Two Baltimore bankers masqueraded as M & M's, one man was a plate of leftovers, and one came covered in live worms and not much else (more about him later). One tuxedoed partygoer sported a blinking robot pin on his lapel and a dollar bill for a bow tie. Asked what he was, he answered, "America." A former nun came as a Playboy bunny.

Halloween in Washington.

The classic witches, goblins and ghosts were in abundance, but Halloween has its trendies, too -- three John De Loreans at one party, and two Extra-Strength Tylenol bottles at another. ("The tackiest costume," chuckled John Corcoran, WJLA's movie critic, a costume-party judge.)

Few, however, could compare with the two men and one woman dressed as herpes. Clad in red tights and red sweatshirts with balloons stuffed under their shirts and clustered at their necks, they strolled through one Capitol Hill party crooning "Strangers in the Night."

Who started all this?

The Celts of Europe celebrated a pagan ritual in late autumn to mark both the passage of their year from harvest time to winter and the passage of the dead from this world to the next. According to Smithsonian folklorist Jack Santino, Christian missionaries, in their zeal to convert the Celts, invented holy days to coincide with the pagan celebrations, hoping the Celts would transfer their devotion. They tried by creating All Saints Day (Nov. 1), then All Souls Day (Nov. 2). But the celebration now called Halloween -- All Hallows Eve -- persisted, and, centuries later, it is still All Crazies Day. Herewith, a sampling of the pagan partying:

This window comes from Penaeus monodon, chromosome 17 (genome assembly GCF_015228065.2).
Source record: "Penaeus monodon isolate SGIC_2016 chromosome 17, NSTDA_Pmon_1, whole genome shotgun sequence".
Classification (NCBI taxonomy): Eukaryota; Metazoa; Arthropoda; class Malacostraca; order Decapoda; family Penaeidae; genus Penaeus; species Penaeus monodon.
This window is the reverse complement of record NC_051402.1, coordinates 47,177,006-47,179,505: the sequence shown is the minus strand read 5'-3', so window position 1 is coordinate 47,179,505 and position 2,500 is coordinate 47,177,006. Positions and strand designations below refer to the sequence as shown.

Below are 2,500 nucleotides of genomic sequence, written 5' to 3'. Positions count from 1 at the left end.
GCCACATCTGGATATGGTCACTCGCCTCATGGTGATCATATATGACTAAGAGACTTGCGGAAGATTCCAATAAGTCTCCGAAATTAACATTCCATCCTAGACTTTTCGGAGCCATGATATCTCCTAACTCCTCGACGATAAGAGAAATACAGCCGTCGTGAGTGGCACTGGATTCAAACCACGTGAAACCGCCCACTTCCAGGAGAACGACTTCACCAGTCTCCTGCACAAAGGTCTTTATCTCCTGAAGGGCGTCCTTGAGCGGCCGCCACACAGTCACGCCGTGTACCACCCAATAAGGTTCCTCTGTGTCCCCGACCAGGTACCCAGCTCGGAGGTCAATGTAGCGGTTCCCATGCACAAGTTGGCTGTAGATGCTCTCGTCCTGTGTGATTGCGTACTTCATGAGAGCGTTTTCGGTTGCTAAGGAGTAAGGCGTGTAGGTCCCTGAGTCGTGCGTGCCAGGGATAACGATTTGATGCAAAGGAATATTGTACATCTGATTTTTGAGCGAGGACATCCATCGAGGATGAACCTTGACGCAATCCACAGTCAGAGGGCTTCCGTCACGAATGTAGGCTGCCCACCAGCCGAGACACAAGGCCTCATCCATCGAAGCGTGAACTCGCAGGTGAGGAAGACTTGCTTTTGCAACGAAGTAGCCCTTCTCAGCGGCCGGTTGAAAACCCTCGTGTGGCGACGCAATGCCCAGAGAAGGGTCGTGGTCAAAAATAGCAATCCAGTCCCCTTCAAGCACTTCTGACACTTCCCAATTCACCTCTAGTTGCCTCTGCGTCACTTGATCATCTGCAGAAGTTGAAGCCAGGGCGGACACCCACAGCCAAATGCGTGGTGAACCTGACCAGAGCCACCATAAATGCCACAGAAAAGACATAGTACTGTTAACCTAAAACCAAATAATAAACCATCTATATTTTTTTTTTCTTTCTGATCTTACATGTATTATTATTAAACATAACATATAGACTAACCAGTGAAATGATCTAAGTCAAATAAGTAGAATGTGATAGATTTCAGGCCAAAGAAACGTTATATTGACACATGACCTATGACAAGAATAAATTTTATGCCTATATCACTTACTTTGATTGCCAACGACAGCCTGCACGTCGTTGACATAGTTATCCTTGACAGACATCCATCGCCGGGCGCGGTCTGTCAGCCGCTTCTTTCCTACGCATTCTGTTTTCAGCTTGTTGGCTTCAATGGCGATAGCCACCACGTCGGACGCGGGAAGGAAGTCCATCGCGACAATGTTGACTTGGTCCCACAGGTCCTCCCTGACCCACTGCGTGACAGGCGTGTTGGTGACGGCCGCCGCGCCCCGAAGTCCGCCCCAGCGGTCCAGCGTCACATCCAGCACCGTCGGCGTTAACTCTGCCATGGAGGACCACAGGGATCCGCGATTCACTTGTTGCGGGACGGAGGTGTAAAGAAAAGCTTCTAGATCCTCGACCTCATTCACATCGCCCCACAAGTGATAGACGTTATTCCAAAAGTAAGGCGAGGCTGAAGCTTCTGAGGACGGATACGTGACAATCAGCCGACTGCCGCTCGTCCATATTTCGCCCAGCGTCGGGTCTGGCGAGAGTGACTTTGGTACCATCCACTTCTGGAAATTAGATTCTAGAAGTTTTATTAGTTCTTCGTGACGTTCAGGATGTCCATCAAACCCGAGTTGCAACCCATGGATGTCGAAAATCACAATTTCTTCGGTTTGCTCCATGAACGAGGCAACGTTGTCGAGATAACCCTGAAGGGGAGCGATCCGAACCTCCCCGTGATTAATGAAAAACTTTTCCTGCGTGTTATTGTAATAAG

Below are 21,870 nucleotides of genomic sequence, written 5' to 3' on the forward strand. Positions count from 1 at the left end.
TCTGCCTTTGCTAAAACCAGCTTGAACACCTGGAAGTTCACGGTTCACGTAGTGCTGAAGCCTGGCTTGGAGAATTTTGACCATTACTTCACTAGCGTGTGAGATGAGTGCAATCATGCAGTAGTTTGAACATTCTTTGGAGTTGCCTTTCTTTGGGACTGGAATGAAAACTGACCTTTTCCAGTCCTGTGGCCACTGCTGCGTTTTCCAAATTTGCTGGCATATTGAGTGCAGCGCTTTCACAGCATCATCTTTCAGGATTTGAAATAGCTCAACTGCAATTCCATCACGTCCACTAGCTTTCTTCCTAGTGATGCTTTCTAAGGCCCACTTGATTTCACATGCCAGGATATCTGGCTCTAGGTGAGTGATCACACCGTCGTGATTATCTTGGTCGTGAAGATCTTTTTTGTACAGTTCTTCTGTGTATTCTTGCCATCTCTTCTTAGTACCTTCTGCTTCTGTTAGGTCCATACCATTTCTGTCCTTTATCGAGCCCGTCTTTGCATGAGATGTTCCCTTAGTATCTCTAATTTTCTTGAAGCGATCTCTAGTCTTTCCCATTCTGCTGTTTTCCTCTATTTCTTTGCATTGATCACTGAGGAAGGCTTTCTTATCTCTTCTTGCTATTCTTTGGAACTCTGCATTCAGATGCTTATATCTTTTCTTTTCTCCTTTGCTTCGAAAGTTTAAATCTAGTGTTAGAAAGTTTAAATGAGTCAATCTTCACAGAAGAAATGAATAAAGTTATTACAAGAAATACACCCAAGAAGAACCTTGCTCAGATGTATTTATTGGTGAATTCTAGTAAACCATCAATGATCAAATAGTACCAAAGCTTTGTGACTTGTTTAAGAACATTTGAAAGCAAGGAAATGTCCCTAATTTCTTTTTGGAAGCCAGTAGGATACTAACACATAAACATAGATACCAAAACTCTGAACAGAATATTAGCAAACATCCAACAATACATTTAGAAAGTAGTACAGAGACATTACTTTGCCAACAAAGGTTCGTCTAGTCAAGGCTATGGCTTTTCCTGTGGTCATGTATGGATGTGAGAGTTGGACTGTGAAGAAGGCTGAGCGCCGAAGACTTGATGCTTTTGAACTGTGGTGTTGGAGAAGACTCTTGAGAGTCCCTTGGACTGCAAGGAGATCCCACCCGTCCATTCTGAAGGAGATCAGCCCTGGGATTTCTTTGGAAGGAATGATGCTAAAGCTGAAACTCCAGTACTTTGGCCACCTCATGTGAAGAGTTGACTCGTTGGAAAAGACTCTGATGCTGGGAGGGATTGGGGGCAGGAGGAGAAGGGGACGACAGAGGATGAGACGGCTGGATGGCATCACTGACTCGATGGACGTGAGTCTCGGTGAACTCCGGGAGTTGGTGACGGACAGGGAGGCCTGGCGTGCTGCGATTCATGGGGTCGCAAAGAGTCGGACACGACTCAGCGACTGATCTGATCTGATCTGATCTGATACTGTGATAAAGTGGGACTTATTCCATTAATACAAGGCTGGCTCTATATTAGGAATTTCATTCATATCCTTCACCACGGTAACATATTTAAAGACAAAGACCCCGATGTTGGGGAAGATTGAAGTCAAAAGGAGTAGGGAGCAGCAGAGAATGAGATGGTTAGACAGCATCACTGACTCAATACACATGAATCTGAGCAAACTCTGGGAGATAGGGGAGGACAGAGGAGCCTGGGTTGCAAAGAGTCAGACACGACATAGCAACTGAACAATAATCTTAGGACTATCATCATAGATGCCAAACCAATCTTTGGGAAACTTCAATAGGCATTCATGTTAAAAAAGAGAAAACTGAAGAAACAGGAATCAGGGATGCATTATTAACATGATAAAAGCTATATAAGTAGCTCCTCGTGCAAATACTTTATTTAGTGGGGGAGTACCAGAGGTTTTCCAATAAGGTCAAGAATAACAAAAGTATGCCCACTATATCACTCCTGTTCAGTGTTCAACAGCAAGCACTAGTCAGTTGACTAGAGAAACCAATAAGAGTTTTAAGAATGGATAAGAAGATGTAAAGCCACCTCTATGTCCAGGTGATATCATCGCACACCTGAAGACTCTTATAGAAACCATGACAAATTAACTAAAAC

There were eight of them with various injuries -- one hobbled on crutches with both legs in fake gauze casts, one had his arm in a cast, another had her head wrapped in gauze.

"They call us The Cast Party," said Bailey Lynn, the lawyer on crutches.

"I'm a basket case," said environmental consultant Kitty Adams, who was lying in a basket Saturday night near a table at the Decade Society's Halloween Party in the Pension Building. "We've got a lot of broken bones, one chicken pox, one stretcher case."

The stretcher case was Mary Painter, whose brainstorm was this group costume. She, appropriately, came with her head bandaged. ("She's had very bad brain damage," said Adams.) "We decided to wow them with a big group effort," said Painter as she sipped bourbon and branch in her hospital gown. She is the founding president of the Virginia Wildflower Preservation Society and a professional horsewoman. "Last year, we were the killer bees."

This was a sedate group by Halloween standards. Still, this was the party where Frank Newton of New Jersey came in 200 feet of crumpled tinfoil (the leftover) and where marketing manager Dana Lowry came dressed as Indiana Jones from "Raiders of the Lost Ark," complete with plastic snakes pinned to his pants leg. ("I'm Harrison Ford. I wanted something that went with the way I looked.")

One Tylenol bottle, Vicki Thornton, said of her costume, "It's quite sick."

The other bottle offered this explanation: "I've got a 2 1/2-year-old son. I have to keep down his trick-or-treat activities because of this. It's a crime. This is an open protest," said architect Jim Vipond, in glasses and a giant red bottle cap on his head. "I don't want this to come across as warped. Because I think people doing this are warped."

About 1,600 attended at $25 a head. The Decade Society, made up of young professionals and executives, expects to raise $15,000 to $20,000 from the party for the Special Unit of the Child Protection Center at Children's Hospital. Many of the guests opted for Washington's usual costume, the black tie. They roamed the floor, eyeing the other masqueraders through preppy glasses. Some refused to give their names. ("He works with the National Security Council and likes to keep a low profile outside of work," said one wife.)